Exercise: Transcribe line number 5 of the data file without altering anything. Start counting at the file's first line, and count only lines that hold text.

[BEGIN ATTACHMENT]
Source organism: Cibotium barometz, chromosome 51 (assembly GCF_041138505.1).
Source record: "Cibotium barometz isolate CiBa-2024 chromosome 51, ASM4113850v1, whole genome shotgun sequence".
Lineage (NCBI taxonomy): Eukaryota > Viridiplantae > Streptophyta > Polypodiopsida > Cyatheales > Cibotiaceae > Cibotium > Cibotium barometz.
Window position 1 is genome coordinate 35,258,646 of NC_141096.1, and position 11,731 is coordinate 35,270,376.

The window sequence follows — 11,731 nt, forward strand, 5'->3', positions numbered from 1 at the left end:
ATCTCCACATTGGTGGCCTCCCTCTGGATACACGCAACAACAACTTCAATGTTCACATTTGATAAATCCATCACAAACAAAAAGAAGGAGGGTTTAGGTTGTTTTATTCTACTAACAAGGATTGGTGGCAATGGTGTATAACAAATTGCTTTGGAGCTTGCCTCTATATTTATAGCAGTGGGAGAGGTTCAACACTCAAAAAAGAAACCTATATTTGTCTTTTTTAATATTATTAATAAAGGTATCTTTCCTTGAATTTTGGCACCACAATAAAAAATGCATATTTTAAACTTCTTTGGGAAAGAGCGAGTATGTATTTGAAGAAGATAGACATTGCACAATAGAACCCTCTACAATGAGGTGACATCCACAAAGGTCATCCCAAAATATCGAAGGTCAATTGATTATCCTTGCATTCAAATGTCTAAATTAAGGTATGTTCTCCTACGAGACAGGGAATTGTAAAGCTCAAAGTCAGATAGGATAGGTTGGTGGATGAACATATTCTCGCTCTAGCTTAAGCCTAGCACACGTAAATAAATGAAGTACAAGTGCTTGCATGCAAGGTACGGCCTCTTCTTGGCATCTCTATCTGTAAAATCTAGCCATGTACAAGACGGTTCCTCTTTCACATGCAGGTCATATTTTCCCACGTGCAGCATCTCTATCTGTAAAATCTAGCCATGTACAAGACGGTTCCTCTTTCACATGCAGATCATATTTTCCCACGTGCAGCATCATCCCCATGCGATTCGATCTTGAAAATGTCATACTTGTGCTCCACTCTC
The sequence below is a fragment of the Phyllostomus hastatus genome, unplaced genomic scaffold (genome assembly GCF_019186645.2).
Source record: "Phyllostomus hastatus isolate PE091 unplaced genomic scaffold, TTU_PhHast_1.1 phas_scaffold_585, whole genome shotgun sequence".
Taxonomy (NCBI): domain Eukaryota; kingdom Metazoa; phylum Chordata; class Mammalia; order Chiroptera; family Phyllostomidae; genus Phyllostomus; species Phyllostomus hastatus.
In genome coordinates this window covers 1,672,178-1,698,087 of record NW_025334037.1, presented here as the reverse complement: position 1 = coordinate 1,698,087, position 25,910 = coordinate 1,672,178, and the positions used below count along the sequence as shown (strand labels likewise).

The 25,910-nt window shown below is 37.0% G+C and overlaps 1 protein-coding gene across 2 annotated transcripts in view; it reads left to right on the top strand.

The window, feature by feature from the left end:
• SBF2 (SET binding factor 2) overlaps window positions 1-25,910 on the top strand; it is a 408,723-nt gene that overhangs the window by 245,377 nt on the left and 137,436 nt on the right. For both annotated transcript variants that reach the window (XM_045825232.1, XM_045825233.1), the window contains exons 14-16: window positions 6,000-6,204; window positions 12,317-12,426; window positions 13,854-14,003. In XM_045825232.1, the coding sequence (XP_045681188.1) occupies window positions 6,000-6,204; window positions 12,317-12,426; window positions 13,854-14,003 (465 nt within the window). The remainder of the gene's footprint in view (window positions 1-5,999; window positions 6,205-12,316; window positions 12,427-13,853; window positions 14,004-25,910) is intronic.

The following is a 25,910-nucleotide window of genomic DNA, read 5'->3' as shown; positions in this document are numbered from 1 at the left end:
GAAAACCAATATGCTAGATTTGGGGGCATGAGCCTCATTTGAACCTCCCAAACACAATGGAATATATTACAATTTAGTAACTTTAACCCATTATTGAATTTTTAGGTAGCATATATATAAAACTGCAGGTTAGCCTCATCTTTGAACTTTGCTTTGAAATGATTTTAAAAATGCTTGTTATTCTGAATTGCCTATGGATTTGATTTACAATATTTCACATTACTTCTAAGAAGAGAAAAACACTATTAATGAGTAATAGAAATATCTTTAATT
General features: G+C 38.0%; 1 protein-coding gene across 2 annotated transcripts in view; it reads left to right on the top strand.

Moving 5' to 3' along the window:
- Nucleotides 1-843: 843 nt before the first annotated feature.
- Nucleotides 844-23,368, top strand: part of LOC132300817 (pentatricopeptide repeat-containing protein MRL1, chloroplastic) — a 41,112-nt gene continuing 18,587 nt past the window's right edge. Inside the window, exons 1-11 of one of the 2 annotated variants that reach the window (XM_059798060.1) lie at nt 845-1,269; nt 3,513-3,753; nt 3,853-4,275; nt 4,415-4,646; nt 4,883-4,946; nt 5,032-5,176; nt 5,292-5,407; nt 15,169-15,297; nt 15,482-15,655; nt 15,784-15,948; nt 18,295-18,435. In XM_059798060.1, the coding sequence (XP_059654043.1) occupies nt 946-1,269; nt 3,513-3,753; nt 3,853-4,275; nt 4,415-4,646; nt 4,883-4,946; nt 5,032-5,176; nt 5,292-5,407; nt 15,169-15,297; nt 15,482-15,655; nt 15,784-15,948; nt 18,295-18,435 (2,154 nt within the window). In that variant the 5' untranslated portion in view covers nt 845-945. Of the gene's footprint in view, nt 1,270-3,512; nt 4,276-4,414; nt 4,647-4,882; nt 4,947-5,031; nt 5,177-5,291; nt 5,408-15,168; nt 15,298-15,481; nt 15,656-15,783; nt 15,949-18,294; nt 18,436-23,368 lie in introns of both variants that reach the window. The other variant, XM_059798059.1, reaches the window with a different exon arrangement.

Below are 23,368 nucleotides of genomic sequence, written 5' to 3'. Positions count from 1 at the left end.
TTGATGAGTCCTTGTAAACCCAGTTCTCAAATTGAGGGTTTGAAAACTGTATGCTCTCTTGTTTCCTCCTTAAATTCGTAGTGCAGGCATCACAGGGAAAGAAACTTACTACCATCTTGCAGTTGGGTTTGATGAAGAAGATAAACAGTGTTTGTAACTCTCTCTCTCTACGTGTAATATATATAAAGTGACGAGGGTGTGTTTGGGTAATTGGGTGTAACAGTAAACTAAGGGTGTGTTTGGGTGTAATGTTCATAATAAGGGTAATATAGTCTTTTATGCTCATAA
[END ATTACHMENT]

The window sequence follows — 11,731 nt, forward strand, 5'->3', positions numbered from 1 at the left end: